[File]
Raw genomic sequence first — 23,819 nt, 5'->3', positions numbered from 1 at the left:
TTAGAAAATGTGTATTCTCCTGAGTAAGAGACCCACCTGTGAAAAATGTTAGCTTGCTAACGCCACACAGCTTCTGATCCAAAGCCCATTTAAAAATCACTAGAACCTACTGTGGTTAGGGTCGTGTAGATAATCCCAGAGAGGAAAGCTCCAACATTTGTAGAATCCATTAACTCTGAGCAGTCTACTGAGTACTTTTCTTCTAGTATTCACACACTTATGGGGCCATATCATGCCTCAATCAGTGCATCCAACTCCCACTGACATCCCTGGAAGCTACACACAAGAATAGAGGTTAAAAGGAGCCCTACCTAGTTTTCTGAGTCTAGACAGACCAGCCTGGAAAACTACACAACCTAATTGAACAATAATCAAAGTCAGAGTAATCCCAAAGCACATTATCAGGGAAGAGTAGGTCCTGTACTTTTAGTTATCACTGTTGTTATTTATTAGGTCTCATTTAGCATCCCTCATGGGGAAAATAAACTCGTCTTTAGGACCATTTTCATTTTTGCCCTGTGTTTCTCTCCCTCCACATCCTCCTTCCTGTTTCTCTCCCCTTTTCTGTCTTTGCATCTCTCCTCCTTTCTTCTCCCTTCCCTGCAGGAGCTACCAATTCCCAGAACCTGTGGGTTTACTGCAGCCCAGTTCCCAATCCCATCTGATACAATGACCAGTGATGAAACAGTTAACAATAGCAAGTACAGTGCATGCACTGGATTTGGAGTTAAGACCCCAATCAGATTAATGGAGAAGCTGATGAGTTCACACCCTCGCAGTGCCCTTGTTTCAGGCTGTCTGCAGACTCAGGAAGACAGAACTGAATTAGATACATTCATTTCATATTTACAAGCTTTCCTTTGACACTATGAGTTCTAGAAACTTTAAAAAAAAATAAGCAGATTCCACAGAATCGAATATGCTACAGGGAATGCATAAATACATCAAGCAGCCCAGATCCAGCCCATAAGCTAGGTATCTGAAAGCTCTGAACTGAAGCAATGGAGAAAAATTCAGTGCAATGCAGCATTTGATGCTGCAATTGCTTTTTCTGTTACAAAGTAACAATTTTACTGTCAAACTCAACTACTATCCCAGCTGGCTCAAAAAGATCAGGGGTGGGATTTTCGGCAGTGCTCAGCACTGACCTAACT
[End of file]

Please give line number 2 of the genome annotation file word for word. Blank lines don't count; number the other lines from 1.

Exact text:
TTAGAAAATGTGTATTCTCCTGAGTAAGAGACCCACCTGTGAAAAATGTTAGCTTGCTAACGCCACACAGCTTCTGATCCAAAGCCCATTTAAAAATCACTAGAACCTACTGTGGTTAGGGTCGTGTAGATAATCCCAGAGAGGAAAGCTCCAACATTTGTAGAATCCATTAACTCTGAGCAGTCTACTGAGTACTTTTCTTCTAGTATTCACACACTTATGGGGCCATATCATGCCTCAATCAGTGCATCCAACTCCCACTGACATCCCTGGAAGCTACACACAAGAATAGAGGTTAAAAGGAGCCCTACCTAGTTTTCTGAGTCTAGACAGACCAGCCTGGAAAACTACACAACCTAATTGAACAATAATCAAAGTCAGAGTAATCCCAAAGCACATTATCAGGGAAGAGTAGGTCCTGTACTTTTAGTTATCACTGTTGTTATTTATTAGGTCTCATTTAGCATCCCTCATGGGGAAAATAAACTCGTCTTTAGGACCATTTTCATTTTTGCCCTGTGTTTCTCTCCCTCCACATCCTCCTTCCTGTTTCTCTCCCCTTTTCTGTCTTTGCATCTCTCCTCCTTTCTTCTCCCTTCCCTGCAGGAGCTACCAATTCCCAGAACCTGTGGGTTTACTGCAGCCCAGTTCCCAATCCCATCTGATACAATGACCAGTGATGAAACAGTTAACAATAGCAAGTACAGTGCATGCACTGGATTTGGAGTTAAGACCCCAATCAGATTAATGGAGAAGCTGATGAGTTCACACCCTCGCAGTGCCCTTGTTTCAGGCTGTCTGCAGACTCAGGAAGACAGAACTGAATTAGATACATTCATTTCATATTTACAAGCTTTCCTTTGACACTATGAGTTCTAGAAACTTTAAAAAAAAATAAGCAGATTCCACAGAATCGAATATGCTACAGGGAATGCATAAATACATCAAGCAGCCCAGATCCAGCCCATAAGCTAGGTATCTGAAAGCTCTGAACTGAAGCAATGGAGAAAAATTCAGTGCAATGCAGCATTTGATGCTGCAATTGCTTTTTCTGTTACAAAGTAACAATTTTACTGTCAAACTCAACTACTATCCCAGCTGGCTCAAAAAGATCAGGGGTGGGATTTTCGGCAGTGCTCAGCACTGACCTAACT